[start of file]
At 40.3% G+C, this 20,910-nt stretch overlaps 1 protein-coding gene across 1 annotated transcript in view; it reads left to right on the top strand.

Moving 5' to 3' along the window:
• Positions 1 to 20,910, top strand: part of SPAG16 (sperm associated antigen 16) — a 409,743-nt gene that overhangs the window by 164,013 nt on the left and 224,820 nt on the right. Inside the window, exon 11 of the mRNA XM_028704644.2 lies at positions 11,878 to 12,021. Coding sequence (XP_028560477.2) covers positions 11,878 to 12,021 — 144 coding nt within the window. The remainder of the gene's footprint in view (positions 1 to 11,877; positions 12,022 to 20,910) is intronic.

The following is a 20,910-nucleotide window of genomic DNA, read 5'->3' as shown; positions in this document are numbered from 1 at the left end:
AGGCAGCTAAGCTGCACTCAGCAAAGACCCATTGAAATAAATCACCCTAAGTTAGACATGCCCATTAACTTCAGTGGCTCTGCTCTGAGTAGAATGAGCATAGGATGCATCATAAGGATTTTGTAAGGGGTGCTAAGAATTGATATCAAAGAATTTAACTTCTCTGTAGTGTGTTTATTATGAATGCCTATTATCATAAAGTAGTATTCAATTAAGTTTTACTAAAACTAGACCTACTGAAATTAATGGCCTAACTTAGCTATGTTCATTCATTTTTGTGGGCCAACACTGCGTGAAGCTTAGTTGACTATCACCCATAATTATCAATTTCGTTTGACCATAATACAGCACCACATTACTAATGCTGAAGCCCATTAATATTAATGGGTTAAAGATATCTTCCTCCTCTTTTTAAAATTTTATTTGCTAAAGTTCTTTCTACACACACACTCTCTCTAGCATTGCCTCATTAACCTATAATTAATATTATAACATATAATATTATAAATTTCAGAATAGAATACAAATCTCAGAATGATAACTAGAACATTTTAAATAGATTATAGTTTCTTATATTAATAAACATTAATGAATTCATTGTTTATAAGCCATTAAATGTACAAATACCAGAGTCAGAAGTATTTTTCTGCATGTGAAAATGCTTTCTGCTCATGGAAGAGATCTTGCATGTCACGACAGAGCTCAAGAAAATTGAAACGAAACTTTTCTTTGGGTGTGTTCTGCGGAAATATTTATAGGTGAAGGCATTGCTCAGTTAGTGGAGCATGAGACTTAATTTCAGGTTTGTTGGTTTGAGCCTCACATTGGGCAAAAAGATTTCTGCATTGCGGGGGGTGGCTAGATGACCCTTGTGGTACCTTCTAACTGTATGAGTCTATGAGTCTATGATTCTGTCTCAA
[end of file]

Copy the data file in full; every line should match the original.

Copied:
At 40.3% G+C, this 20,910-nt stretch overlaps 1 protein-coding gene across 1 annotated transcript in view; it reads left to right on the top strand.

Moving 5' to 3' along the window:
• Positions 1 to 20,910, top strand: part of SPAG16 (sperm associated antigen 16) — a 409,743-nt gene that overhangs the window by 164,013 nt on the left and 224,820 nt on the right. Inside the window, exon 11 of the mRNA XM_028704644.2 lies at positions 11,878 to 12,021. Coding sequence (XP_028560477.2) covers positions 11,878 to 12,021 — 144 coding nt within the window. The remainder of the gene's footprint in view (positions 1 to 11,877; positions 12,022 to 20,910) is intronic.

The following is a 20,910-nucleotide window of genomic DNA, read 5'->3' as shown; positions in this document are numbered from 1 at the left end:
AGGCAGCTAAGCTGCACTCAGCAAAGACCCATTGAAATAAATCACCCTAAGTTAGACATGCCCATTAACTTCAGTGGCTCTGCTCTGAGTAGAATGAGCATAGGATGCATCATAAGGATTTTGTAAGGGGTGCTAAGAATTGATATCAAAGAATTTAACTTCTCTGTAGTGTGTTTATTATGAATGCCTATTATCATAAAGTAGTATTCAATTAAGTTTTACTAAAACTAGACCTACTGAAATTAATGGCCTAACTTAGCTATGTTCATTCATTTTTGTGGGCCAACACTGCGTGAAGCTTAGTTGACTATCACCCATAATTATCAATTTCGTTTGACCATAATACAGCACCACATTACTAATGCTGAAGCCCATTAATATTAATGGGTTAAAGATATCTTCCTCCTCTTTTTAAAATTTTATTTGCTAAAGTTCTTTCTACACACACACTCTCTCTAGCATTGCCTCATTAACCTATAATTAATATTATAACATATAATATTATAAATTTCAGAATAGAATACAAATCTCAGAATGATAACTAGAACATTTTAAATAGATTATAGTTTCTTATATTAATAAACATTAATGAATTCATTGTTTATAAGCCATTAAATGTACAAATACCAGAGTCAGAAGTATTTTTCTGCATGTGAAAATGCTTTCTGCTCATGGAAGAGATCTTGCATGTCACGACAGAGCTCAAGAAAATTGAAACGAAACTTTTCTTTGGGTGTGTTCTGCGGAAATATTTATAGGTGAAGGCATTGCTCAGTTAGTGGAGCATGAGACTTAATTTCAGGTTTGTTGGTTTGAGCCTCACATTGGGCAAAAAGATTTCTGCATTGCGGGGGGTGGCTAGATGACCCTTGTGGTACCTTCTAACTGTATGAGTCTATGAGTCTATGATTCTGTCTCAA